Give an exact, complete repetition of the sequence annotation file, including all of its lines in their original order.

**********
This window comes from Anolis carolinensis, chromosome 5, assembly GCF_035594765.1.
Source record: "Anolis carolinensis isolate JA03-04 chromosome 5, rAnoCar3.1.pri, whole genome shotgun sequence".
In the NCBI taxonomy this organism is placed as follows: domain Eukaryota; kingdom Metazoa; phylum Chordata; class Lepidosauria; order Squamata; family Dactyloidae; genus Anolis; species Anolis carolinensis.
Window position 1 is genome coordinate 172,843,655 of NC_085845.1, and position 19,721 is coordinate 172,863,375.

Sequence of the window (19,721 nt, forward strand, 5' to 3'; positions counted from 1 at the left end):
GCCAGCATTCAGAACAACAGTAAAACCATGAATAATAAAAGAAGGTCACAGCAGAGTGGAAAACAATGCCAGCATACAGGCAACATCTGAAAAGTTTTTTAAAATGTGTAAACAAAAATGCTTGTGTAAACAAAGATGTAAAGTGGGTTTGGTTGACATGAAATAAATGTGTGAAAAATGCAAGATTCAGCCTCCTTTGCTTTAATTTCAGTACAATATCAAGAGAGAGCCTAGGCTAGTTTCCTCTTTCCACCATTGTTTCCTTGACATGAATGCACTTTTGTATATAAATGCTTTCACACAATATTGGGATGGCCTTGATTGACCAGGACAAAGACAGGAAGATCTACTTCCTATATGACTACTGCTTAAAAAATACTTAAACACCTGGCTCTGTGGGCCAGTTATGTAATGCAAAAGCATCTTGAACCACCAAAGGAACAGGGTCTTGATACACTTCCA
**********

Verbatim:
This window comes from Anolis carolinensis, chromosome 5, assembly GCF_035594765.1.
Source record: "Anolis carolinensis isolate JA03-04 chromosome 5, rAnoCar3.1.pri, whole genome shotgun sequence".
In the NCBI taxonomy this organism is placed as follows: domain Eukaryota; kingdom Metazoa; phylum Chordata; class Lepidosauria; order Squamata; family Dactyloidae; genus Anolis; species Anolis carolinensis.
Window position 1 is genome coordinate 172,843,655 of NC_085845.1, and position 19,721 is coordinate 172,863,375.

Sequence of the window (19,721 nt, forward strand, 5' to 3'; positions counted from 1 at the left end):
GCCAGCATTCAGAACAACAGTAAAACCATGAATAATAAAAGAAGGTCACAGCAGAGTGGAAAACAATGCCAGCATACAGGCAACATCTGAAAAGTTTTTTAAAATGTGTAAACAAAAATGCTTGTGTAAACAAAGATGTAAAGTGGGTTTGGTTGACATGAAATAAATGTGTGAAAAATGCAAGATTCAGCCTCCTTTGCTTTAATTTCAGTACAATATCAAGAGAGAGCCTAGGCTAGTTTCCTCTTTCCACCATTGTTTCCTTGACATGAATGCACTTTTGTATATAAATGCTTTCACACAATATTGGGATGGCCTTGATTGACCAGGACAAAGACAGGAAGATCTACTTCCTATATGACTACTGCTTAAAAAATACTTAAACACCTGGCTCTGTGGGCCAGTTATGTAATGCAAAAGCATCTTGAACCACCAAAGGAACAGGGTCTTGATACACTTCCA